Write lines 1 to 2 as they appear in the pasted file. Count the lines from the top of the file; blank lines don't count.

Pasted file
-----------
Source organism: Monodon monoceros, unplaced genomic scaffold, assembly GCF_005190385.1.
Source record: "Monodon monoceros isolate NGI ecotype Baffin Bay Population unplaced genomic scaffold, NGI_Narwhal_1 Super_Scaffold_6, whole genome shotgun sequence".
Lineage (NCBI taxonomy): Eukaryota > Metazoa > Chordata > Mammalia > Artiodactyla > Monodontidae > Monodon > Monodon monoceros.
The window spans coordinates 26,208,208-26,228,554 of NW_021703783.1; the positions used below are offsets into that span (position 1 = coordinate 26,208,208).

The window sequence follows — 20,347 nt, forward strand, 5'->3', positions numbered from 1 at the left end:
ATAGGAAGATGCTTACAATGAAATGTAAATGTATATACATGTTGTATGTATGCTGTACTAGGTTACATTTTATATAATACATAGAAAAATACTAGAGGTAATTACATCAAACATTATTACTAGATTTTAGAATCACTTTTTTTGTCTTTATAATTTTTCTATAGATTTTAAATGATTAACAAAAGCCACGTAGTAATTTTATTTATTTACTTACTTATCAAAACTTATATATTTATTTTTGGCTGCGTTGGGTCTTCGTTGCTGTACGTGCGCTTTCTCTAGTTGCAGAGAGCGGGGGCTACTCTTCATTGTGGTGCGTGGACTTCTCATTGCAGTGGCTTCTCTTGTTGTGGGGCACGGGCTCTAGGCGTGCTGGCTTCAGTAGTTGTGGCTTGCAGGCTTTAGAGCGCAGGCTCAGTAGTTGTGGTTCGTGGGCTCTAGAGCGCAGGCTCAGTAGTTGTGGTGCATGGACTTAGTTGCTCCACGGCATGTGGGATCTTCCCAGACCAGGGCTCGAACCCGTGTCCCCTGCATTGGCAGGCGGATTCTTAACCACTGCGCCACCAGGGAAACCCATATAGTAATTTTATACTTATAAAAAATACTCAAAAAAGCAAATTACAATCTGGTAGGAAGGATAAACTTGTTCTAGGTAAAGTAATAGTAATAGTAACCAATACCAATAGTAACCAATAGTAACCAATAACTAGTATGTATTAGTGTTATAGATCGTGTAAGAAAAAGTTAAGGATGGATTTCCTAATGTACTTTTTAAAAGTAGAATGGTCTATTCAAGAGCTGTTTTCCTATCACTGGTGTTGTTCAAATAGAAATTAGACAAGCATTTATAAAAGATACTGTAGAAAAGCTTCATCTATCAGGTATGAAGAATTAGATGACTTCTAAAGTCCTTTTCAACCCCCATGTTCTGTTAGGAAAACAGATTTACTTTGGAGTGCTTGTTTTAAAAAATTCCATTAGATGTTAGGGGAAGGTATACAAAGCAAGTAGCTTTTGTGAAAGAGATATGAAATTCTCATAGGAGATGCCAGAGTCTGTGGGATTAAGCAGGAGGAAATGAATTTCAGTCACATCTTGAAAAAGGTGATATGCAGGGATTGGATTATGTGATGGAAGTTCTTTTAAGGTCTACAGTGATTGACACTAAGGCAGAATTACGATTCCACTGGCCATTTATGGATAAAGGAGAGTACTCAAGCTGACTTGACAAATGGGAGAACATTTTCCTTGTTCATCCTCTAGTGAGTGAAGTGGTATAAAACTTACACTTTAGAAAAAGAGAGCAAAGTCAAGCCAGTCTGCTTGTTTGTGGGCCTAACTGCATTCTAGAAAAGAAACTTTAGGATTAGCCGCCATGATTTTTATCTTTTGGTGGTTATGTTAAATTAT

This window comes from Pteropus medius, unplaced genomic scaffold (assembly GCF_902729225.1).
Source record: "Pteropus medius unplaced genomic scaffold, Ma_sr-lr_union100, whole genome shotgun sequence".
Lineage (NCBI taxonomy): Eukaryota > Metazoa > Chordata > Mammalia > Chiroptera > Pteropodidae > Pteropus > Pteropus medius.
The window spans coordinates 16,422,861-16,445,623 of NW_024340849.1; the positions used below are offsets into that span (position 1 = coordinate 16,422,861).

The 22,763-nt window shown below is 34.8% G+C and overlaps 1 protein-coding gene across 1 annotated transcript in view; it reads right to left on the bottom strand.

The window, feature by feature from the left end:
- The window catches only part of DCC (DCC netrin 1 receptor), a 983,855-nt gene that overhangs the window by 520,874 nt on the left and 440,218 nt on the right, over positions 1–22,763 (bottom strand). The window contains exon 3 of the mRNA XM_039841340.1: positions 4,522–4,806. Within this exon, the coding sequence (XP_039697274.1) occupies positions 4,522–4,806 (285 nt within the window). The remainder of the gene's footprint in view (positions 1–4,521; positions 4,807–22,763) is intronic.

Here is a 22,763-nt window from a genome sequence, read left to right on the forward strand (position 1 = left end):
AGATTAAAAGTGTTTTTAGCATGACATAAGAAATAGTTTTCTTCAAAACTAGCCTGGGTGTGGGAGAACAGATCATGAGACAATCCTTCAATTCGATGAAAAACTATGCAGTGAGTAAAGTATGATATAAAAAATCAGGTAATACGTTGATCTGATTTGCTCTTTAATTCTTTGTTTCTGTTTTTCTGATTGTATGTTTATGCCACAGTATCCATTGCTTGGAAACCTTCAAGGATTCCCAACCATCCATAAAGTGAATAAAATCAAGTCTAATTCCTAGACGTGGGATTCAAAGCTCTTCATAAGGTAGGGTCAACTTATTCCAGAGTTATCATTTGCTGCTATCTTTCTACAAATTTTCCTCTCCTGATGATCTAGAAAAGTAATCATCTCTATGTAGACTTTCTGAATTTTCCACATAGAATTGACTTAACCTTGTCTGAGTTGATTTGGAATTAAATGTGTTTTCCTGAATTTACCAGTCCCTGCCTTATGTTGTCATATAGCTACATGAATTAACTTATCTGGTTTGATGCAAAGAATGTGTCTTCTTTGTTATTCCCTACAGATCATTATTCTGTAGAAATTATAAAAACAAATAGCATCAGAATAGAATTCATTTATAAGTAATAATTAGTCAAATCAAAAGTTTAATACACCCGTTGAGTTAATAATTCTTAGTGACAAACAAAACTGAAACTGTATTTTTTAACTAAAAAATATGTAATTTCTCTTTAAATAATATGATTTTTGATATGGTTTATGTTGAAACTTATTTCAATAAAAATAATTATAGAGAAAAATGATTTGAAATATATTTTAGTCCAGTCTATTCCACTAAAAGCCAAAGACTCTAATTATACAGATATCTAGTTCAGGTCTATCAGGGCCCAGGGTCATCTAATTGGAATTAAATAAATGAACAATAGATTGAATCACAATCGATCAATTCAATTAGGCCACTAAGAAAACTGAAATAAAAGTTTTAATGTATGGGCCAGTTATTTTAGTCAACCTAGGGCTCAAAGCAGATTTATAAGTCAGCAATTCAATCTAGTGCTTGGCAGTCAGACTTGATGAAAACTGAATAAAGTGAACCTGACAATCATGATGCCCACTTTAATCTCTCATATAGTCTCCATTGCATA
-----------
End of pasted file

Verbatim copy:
Source organism: Monodon monoceros, unplaced genomic scaffold, assembly GCF_005190385.1.
Source record: "Monodon monoceros isolate NGI ecotype Baffin Bay Population unplaced genomic scaffold, NGI_Narwhal_1 Super_Scaffold_6, whole genome shotgun sequence".